Spreading the risk is the motivation for many of the UK contingent exhibiting at IPM Essen on 28-31 January to increase their efforts to export more plants and growing technology.
Commercial Horticulture Association (CHA) manager Stuart Booker says the annual show is now so busy "it's a struggle to get as much space as we wanted". The CHA is hosting a reception at the show for a second year, at 5pm on 29 January, where exhibitors can discuss and compare their experiences.
Booker points out that while the UK market has been tough over the past 12-18 months the export market has helped some members "keep ticking over". He adds: "The point we've been trying to promote is this is an opportunity to dip a toe in the water if you want to export plants, technology and machinery."
Hampshire-based young-plant supplier Fairweather's Nursery is a good example of a grower that has identified an opportunity overseas, Booker notes, and he says UK Trade & Investment, which can offer £1,500 in grant aid, has been supportive in getting newcomers to export.
Fairweather's managing director Patrick Fairweather says part of his range is young agapanthus plants, a "fairly specialist line so we need to grow our market size to grow that section of the business".
He adds that Fairweather's had success at French show Salon du Vegetal in 2013 and already exports to the Netherlands, Italy and the USA. "We're really at Essen to make contact with potential new customers to develop more sales in other markets," he explains.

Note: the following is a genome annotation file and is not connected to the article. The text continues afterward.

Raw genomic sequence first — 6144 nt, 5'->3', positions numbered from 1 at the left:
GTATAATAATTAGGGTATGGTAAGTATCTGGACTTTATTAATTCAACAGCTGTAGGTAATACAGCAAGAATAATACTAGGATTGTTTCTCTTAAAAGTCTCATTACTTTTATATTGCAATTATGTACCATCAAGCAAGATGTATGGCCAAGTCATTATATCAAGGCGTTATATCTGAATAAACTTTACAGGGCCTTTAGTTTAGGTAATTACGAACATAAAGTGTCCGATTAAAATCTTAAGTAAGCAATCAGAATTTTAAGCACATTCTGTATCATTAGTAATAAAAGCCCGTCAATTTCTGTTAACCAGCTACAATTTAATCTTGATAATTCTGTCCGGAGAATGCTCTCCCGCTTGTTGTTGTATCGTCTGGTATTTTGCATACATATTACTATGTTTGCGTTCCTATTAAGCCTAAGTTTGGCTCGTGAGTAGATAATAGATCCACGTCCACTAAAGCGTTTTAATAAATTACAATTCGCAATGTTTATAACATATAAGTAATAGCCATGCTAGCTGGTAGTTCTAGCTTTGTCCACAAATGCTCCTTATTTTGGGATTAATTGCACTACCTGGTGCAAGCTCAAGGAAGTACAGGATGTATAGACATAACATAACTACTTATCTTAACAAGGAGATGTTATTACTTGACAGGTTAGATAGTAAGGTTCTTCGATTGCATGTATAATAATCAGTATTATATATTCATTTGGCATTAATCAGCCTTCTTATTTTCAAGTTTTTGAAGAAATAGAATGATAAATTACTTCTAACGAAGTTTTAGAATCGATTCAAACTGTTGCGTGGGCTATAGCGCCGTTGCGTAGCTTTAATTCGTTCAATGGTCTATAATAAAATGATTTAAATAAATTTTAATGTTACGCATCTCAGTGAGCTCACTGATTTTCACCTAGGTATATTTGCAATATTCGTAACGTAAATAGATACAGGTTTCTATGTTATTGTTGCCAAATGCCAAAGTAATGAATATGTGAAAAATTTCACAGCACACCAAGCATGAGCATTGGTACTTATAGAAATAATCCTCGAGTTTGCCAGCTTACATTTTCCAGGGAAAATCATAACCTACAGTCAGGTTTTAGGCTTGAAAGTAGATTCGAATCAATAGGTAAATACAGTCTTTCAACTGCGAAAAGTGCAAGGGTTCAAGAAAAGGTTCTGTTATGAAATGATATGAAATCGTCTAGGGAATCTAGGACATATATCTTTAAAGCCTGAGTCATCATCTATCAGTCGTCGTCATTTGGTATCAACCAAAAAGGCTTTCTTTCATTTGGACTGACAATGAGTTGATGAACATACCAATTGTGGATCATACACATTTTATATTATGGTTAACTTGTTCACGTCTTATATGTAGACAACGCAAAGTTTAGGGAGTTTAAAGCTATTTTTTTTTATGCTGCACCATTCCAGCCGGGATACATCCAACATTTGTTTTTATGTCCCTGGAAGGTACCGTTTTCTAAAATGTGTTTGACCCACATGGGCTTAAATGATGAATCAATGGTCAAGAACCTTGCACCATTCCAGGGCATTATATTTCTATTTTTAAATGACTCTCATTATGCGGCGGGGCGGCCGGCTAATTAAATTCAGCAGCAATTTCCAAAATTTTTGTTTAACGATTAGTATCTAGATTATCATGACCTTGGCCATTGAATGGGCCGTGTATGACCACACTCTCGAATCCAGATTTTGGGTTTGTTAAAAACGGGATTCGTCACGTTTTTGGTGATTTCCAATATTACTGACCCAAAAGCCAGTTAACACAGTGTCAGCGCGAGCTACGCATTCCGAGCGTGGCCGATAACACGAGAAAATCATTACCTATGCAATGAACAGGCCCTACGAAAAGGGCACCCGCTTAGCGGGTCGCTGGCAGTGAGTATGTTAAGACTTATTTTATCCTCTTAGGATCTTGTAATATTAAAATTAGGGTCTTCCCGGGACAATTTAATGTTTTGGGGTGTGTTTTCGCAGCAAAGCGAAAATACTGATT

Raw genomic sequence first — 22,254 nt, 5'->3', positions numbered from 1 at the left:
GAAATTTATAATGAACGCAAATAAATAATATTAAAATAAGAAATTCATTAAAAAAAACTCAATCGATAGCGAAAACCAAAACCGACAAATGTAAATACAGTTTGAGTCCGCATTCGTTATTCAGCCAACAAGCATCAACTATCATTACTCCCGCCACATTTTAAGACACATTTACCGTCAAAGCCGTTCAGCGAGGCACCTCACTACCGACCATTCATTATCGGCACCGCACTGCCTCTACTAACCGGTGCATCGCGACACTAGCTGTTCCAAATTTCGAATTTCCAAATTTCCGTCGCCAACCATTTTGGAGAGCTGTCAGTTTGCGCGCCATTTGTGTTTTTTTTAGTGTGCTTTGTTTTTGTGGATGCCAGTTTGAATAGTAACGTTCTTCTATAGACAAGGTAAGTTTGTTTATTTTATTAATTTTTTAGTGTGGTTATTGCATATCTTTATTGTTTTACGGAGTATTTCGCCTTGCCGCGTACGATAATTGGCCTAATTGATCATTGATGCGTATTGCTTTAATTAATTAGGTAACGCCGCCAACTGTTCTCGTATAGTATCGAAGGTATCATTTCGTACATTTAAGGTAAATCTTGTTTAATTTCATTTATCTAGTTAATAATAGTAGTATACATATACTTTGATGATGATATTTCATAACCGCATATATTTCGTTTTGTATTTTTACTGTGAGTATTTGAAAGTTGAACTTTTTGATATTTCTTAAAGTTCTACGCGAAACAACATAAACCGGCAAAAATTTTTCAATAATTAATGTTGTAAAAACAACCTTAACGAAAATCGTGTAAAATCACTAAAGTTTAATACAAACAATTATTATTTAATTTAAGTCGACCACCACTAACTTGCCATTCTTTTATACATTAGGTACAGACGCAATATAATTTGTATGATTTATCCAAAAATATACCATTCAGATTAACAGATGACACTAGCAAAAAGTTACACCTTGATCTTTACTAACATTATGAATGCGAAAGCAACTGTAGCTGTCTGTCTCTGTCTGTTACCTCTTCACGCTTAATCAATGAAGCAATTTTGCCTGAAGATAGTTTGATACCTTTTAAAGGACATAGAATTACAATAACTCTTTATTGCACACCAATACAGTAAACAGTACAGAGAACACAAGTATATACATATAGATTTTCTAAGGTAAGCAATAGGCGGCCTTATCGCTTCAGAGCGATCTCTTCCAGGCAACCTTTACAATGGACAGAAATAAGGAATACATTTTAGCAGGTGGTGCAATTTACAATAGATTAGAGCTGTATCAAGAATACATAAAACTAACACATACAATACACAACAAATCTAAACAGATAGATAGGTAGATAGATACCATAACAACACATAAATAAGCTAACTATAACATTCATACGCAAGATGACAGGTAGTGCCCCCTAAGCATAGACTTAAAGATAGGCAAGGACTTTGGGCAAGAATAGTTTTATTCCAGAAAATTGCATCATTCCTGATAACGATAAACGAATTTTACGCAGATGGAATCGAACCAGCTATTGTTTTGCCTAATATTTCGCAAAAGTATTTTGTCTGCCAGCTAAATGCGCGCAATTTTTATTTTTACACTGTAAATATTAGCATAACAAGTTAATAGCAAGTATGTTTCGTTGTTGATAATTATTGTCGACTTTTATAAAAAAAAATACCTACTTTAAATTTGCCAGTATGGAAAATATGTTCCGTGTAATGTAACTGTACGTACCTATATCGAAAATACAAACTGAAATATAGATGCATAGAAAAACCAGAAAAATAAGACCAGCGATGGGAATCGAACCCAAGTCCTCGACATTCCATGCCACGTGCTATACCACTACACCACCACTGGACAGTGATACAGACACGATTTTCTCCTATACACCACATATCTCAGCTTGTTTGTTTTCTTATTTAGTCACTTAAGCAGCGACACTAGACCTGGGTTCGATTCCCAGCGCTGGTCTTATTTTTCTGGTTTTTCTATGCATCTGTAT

"We have some cultivars that are particularly hardy, which is appealing to some European buyers used to buying from Italy as patio product but who don't appreciate selections are available as border plants that can withstand the cold. They're all UK-bred colour breaks and we've got interesting characteristics that continental Europe is not familiar with."
Fairweather's has meetings set up and will see existing European customers. "It's a look-see exercise, getting feedback from German growers - and we're looking forward to meeting Italian growers to get some business with them," says Fairweather.
He adds that reserves were late coming in for the UK market, which partly prompted the look overseas. "It spreads the risk," he explains. "We won't have all our eggs in one basket."
Kernock Park Plants business development manager Mark Taylor says the show brings important brand-building gains. The grower is part of the Proven Winners global network. "Everybody from Proven Winners attends - people from the USA, Japan, South Africa, sometimes Australia and all our European partners," he adds.
"IPM is probably the most important show in the calendar now. It's at the right time of year in the middle of Europe and it's an international show. People from around the world will come to the stand to look at Proven Winners. They'll travel from Japan to see customers from Asia. The show is important because it's international."
He points out that Kernock's international reputation is aided by IPM. "It's more of a promotion of the brand than for business," says Taylor. "It strengthens the image of the brand because people from the UK will see that Proven Winners is an international organisation, not just something Kernock came up with."
Whetman Pinks managing director Carolyn Bourne is a strong advocate of the export market. "We exhibit at Essen every year, The CHA is brilliant at organising everything and making it all painless," she says.
"In Germany, we have meetings booked with existing clients from all over the world - Australia, South Africa, Japan and Europe. It's an incredibly efficient use of our time and it strengthens relationships and bonds between supplier and customer." She points out that exports helped the company in 2013 when the UK market was hit by bad weather.